I'll leave the lunacy of this analysis as an exercise for the reader, and try again.

Parents have hired a baby sitter and are preparing to go to a romantic restaurant. Baby starts crying. It doesn't want to stay with the sitter. If only child were older, they could negotiate. They could bribe their child with some money or TV. Or makes threats if it doesn't stop raising a fuss. There are many ways the older child would be caused to obey no matter how unpleasant the sitter was. That's the sort of negotiation parents like, and the sort babies are too young for. You see, babies cannot be bribed with TV or other distractions. Except that, umm, they can: younger, more ignorant children are actually easier to distract and amuse. Well, what about threats? The father should take care of that. If you can't scare a baby, you're not much of a man. Hmm, so what kind of negotiation won't work? Oh, it must be the kind where you tell your eight-year-old how important the dinner is, and how bad you would feel if you missed it, and how he wouldn't want to hurt his parents, would he? That kind of slightly subtle and indirect pressure helps parents feel good. They didn't threaten, they used reason. Not wanting to upset his parents is a great reason for a child to do something. He was very helpful and rightly so. But babies, they don't negotiate like this. They just don't listen. You have to communicate more explicitly, or they won't pick up the implied threats.

So there you have it. Babies really are impossible to negotiate with in the usual way because they are not well versed in euphemism, and not yet trained to respond to emotional blackmail. Older children are really much nicer. All you have to do is have a personality such that you would be upset if they do not obey, and then obedience is a matter of reason: it's only reasonable that children do not upset their parents.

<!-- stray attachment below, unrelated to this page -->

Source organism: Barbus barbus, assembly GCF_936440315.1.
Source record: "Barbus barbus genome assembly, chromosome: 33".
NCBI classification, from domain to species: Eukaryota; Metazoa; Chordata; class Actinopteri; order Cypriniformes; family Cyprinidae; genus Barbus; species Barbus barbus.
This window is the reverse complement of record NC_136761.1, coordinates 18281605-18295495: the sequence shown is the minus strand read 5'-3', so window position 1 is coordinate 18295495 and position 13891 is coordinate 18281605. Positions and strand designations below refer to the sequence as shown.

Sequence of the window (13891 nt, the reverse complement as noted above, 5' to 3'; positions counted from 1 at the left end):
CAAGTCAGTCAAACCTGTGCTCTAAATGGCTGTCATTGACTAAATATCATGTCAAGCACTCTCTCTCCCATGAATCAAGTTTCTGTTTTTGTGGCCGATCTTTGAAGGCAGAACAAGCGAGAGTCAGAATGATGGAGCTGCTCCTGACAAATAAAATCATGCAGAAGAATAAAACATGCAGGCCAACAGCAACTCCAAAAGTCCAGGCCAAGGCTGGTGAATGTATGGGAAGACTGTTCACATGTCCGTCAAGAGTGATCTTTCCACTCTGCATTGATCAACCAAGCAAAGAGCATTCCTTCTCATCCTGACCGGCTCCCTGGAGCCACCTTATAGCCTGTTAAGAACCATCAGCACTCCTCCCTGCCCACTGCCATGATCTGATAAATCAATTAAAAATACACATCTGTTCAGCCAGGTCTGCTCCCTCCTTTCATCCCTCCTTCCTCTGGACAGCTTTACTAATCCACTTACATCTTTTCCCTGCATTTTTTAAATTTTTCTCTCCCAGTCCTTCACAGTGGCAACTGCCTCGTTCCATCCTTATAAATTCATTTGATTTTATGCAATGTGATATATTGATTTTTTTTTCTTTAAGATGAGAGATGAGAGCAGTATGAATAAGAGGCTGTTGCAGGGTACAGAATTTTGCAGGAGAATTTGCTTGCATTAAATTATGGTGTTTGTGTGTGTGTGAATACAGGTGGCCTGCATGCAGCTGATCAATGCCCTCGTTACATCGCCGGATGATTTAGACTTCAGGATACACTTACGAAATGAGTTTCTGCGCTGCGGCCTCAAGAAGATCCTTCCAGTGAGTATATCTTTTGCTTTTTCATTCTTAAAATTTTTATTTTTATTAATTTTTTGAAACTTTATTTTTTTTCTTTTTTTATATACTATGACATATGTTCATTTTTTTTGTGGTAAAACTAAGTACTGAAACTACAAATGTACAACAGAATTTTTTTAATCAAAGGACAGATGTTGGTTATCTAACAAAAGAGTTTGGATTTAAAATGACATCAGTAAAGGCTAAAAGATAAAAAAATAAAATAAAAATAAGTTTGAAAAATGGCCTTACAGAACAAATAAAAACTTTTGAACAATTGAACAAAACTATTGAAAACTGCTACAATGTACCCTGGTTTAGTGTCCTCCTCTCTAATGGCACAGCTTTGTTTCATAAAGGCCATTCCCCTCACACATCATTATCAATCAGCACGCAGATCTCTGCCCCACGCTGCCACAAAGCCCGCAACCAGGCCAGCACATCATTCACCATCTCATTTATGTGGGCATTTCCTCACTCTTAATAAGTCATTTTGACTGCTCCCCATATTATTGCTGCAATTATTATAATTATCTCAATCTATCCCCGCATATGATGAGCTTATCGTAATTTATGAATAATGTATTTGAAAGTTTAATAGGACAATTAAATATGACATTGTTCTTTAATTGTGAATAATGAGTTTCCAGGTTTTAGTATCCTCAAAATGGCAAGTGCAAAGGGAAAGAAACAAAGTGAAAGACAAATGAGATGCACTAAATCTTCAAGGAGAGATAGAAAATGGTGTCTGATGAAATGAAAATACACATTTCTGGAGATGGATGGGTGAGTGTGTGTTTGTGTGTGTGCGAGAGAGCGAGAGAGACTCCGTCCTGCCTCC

Despite it all, I must insist this is not really a matter of age itself, but of knowledge. An especially precocious baby could perfectly well negotiate in this manner.
Understanding the _limitations on non-coercion_ would seem to me to be the most essential single issue for those who subscribe to non-coercive parenting exclusively.
That's strange. That seems to me more of an essential issue for those who would advocate coercion. If they can prove non-coercion has limits, it will help them feel better. They are not hurting their children because they are cruel and callous. It simply isn't possible to avoid.

But a person who subscribes to non-coercive parenting. What does he care for these limits? If it would be of any use to him -- perhaps the situation is avoidable if you see it coming -- then it is in fact not a limit on non-coercion, because there is a solution. A problem truly with no solution but pain -- there is no value in seeing that coming. No foresight will save you from it. It is useless except to depress you.